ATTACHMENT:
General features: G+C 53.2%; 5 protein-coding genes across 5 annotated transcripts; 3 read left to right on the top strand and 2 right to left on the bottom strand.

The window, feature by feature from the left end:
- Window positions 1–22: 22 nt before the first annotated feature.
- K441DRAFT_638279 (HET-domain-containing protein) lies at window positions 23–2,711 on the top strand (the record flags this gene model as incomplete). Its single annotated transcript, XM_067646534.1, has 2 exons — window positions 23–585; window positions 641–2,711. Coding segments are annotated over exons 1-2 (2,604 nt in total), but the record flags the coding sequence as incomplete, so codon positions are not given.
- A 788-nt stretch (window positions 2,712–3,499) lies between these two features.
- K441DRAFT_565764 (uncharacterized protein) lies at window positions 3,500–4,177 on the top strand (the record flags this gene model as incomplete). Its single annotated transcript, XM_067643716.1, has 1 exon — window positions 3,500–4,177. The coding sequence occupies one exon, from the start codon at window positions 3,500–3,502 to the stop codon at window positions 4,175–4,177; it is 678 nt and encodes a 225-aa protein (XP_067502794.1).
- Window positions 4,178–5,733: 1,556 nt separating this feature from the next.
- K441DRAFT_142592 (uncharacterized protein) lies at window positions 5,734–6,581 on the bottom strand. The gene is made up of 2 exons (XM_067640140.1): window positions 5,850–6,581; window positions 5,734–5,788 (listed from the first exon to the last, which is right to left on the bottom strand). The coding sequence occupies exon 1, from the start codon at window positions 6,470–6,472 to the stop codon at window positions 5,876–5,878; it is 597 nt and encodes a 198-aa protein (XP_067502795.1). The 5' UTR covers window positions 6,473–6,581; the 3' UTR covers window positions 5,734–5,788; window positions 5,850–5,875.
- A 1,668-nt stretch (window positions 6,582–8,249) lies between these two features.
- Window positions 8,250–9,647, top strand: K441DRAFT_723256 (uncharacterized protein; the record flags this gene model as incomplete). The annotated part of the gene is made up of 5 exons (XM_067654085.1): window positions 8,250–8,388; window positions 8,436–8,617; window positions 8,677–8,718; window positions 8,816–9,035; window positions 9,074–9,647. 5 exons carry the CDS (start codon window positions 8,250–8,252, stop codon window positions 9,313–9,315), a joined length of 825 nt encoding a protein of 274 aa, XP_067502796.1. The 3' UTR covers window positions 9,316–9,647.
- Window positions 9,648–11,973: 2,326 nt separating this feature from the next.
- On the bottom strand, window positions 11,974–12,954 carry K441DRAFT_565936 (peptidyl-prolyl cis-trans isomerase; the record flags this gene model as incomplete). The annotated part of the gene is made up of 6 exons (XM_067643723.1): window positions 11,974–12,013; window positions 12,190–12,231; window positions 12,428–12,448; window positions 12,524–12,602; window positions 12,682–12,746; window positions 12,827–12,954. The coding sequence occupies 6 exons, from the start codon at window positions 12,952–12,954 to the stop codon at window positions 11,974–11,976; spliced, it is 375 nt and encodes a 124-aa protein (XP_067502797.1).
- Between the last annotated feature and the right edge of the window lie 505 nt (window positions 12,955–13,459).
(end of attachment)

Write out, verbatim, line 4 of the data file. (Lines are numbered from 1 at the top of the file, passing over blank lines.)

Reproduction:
- K441DRAFT_638279 (HET-domain-containing protein) lies at window positions 23–2,711 on the top strand (the record flags this gene model as incomplete). Its single annotated transcript, XM_067646534.1, has 2 exons — window positions 23–585; window positions 641–2,711. Coding segments are annotated over exons 1-2 (2,604 nt in total), but the record flags the coding sequence as incomplete, so codon positions are not given.